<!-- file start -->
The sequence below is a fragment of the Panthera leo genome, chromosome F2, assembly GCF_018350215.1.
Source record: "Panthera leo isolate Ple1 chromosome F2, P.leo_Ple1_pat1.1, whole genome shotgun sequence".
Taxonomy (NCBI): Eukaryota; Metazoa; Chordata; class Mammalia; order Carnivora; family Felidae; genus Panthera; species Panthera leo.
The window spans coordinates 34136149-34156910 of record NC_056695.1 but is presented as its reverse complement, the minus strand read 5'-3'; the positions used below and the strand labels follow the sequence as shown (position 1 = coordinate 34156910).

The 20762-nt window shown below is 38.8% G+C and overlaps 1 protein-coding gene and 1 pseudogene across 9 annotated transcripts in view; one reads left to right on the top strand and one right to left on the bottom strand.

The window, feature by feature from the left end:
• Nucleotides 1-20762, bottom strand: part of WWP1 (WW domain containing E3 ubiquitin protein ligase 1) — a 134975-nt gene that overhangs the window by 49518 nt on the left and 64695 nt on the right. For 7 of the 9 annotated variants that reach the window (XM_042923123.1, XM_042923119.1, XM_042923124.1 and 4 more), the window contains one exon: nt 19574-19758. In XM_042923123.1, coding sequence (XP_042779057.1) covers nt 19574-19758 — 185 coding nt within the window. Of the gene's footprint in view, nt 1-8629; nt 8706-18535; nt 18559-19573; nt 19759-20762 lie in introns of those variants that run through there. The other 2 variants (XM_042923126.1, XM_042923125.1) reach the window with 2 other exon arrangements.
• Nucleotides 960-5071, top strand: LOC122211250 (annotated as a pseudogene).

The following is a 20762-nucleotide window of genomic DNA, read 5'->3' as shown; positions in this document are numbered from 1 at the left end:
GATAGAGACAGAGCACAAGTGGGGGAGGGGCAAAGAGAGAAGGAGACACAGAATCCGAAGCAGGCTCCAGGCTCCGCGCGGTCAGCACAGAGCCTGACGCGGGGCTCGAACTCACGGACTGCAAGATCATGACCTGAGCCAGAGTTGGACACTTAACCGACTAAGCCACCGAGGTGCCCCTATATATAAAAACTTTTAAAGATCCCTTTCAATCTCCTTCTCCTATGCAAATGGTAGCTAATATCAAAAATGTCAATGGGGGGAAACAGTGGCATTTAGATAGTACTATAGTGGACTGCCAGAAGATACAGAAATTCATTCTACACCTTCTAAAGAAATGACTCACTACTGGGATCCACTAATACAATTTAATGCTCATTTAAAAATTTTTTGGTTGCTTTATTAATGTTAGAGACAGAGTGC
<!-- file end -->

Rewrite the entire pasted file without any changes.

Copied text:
The sequence below is a fragment of the Panthera leo genome, chromosome F2, assembly GCF_018350215.1.
Source record: "Panthera leo isolate Ple1 chromosome F2, P.leo_Ple1_pat1.1, whole genome shotgun sequence".
Taxonomy (NCBI): Eukaryota; Metazoa; Chordata; class Mammalia; order Carnivora; family Felidae; genus Panthera; species Panthera leo.
The window spans coordinates 34136149-34156910 of record NC_056695.1 but is presented as its reverse complement, the minus strand read 5'-3'; the positions used below and the strand labels follow the sequence as shown (position 1 = coordinate 34156910).

The 20762-nt window shown below is 38.8% G+C and overlaps 1 protein-coding gene and 1 pseudogene across 9 annotated transcripts in view; one reads left to right on the top strand and one right to left on the bottom strand.

The window, feature by feature from the left end:
• Nucleotides 1-20762, bottom strand: part of WWP1 (WW domain containing E3 ubiquitin protein ligase 1) — a 134975-nt gene that overhangs the window by 49518 nt on the left and 64695 nt on the right. For 7 of the 9 annotated variants that reach the window (XM_042923123.1, XM_042923119.1, XM_042923124.1 and 4 more), the window contains one exon: nt 19574-19758. In XM_042923123.1, coding sequence (XP_042779057.1) covers nt 19574-19758 — 185 coding nt within the window. Of the gene's footprint in view, nt 1-8629; nt 8706-18535; nt 18559-19573; nt 19759-20762 lie in introns of those variants that run through there. The other 2 variants (XM_042923126.1, XM_042923125.1) reach the window with 2 other exon arrangements.
• Nucleotides 960-5071, top strand: LOC122211250 (annotated as a pseudogene).

The following is a 20762-nucleotide window of genomic DNA, read 5'->3' as shown; positions in this document are numbered from 1 at the left end:
GATAGAGACAGAGCACAAGTGGGGGAGGGGCAAAGAGAGAAGGAGACACAGAATCCGAAGCAGGCTCCAGGCTCCGCGCGGTCAGCACAGAGCCTGACGCGGGGCTCGAACTCACGGACTGCAAGATCATGACCTGAGCCAGAGTTGGACACTTAACCGACTAAGCCACCGAGGTGCCCCTATATATAAAAACTTTTAAAGATCCCTTTCAATCTCCTTCTCCTATGCAAATGGTAGCTAATATCAAAAATGTCAATGGGGGGAAACAGTGGCATTTAGATAGTACTATAGTGGACTGCCAGAAGATACAGAAATTCATTCTACACCTTCTAAAGAAATGACTCACTACTGGGATCCACTAATACAATTTAATGCTCATTTAAAAATTTTTTGGTTGCTTTATTAATGTTAGAGACAGAGTGC